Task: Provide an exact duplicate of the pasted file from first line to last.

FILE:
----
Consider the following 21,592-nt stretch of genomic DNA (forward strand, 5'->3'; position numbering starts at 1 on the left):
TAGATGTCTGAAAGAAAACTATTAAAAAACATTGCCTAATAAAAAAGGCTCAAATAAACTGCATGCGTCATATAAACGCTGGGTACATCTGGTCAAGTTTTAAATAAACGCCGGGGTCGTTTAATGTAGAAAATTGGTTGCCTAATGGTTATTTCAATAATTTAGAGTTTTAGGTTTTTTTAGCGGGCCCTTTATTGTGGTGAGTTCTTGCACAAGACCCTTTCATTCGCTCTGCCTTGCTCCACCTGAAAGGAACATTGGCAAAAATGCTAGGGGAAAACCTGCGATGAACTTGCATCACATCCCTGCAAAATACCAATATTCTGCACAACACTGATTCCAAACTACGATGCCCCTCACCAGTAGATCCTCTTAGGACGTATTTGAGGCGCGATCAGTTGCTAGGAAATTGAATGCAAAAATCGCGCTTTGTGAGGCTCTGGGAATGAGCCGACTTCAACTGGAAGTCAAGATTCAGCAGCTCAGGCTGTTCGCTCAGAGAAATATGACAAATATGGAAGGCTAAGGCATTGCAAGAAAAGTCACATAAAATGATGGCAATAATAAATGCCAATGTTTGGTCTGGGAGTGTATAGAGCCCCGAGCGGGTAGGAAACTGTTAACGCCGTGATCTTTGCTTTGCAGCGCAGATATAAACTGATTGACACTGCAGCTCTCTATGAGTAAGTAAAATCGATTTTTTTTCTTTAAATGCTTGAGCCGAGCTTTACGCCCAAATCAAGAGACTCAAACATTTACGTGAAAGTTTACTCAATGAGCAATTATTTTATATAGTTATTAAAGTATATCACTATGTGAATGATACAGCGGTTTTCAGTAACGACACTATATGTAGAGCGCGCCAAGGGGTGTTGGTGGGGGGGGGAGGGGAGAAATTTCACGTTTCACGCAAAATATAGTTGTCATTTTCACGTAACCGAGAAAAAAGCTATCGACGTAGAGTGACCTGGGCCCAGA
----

Consider the following 21,592-nt stretch of genomic DNA (forward strand, 5'->3'; position numbering starts at 1 on the left):
TAGATGTCTGAAAGAAAACTATTAAAAAACATTGCCTAATAAAAAAGGCTCAAATAAACTGCATGCGTCATATAAACGCTGGGTACATCTGGTCAAGTTTTAAATAAACGCCGGGGTCGTTTAATGTAGAAAATTGGTTGCCTAATGGTTATTTCAATAATTTAGAGTTTTAGGTTTTTTTAGCGGGCCCTTTATTGTGGTGAGTTCTTGCACAAGACCCTTTCATTCGCTCTGCCTTGCTCCACCTGAAAGGAACATTGGCAAAAATGCTAGGGGAAAACCTGCGATGAACTTGCATCACATCCCTGCAAAATACCAATATTCTGCACAACACTGATTCCAAACTACGATGCCCCTCACCAGTAGATCCTCTTAGGACGTATTTGAGGCGCGATCAGTTGCTAGGAAATTGAATGCAAAAATCGCGCTTTGTGAGGCTCTGGGAATGAGCCGACTTCAACTGGAAGTCAAGATTCAGCAGCTCAGGCTGTTCGCTCAGAGAAATATGACAAATATGGAAGGCTAAGGCATTGCAAGAAAAGTCACATAAAATGATGGCAATAATAAATGCCAATGTTTGGTCTGGGAGTGTATAGAGCCCCGAGCGGGTAGGAAACTGTTAACGCCGTGATCTTTGCTTTGCAGCGCAGATATAAACTGATTGACACTGCAGCTCTCTATGAGTAAGTAAAATCGATTTTTTTTCTTTAAATGCTTGAGCCGAGCTTTACGCCCAAATCAAGAGACTCAAACATTTACGTGAAAGTTTACTCAATGAGCAATTATTTTATATAGTTATTAAAGTATATCACTATGTGAATGATACAGCGGTTTTCAGTAACGACACTATATGTAGAGCGCGCCAAGGGGTGTTGGTGGGGGGGGGAGGGGAGAAATTTCACGTTTCACGCAAAATATAGTTGTCATTTTCACGTAACCGAGAAAAAAGCTATCGACGTAGAGTGACCTGGGCCCAGA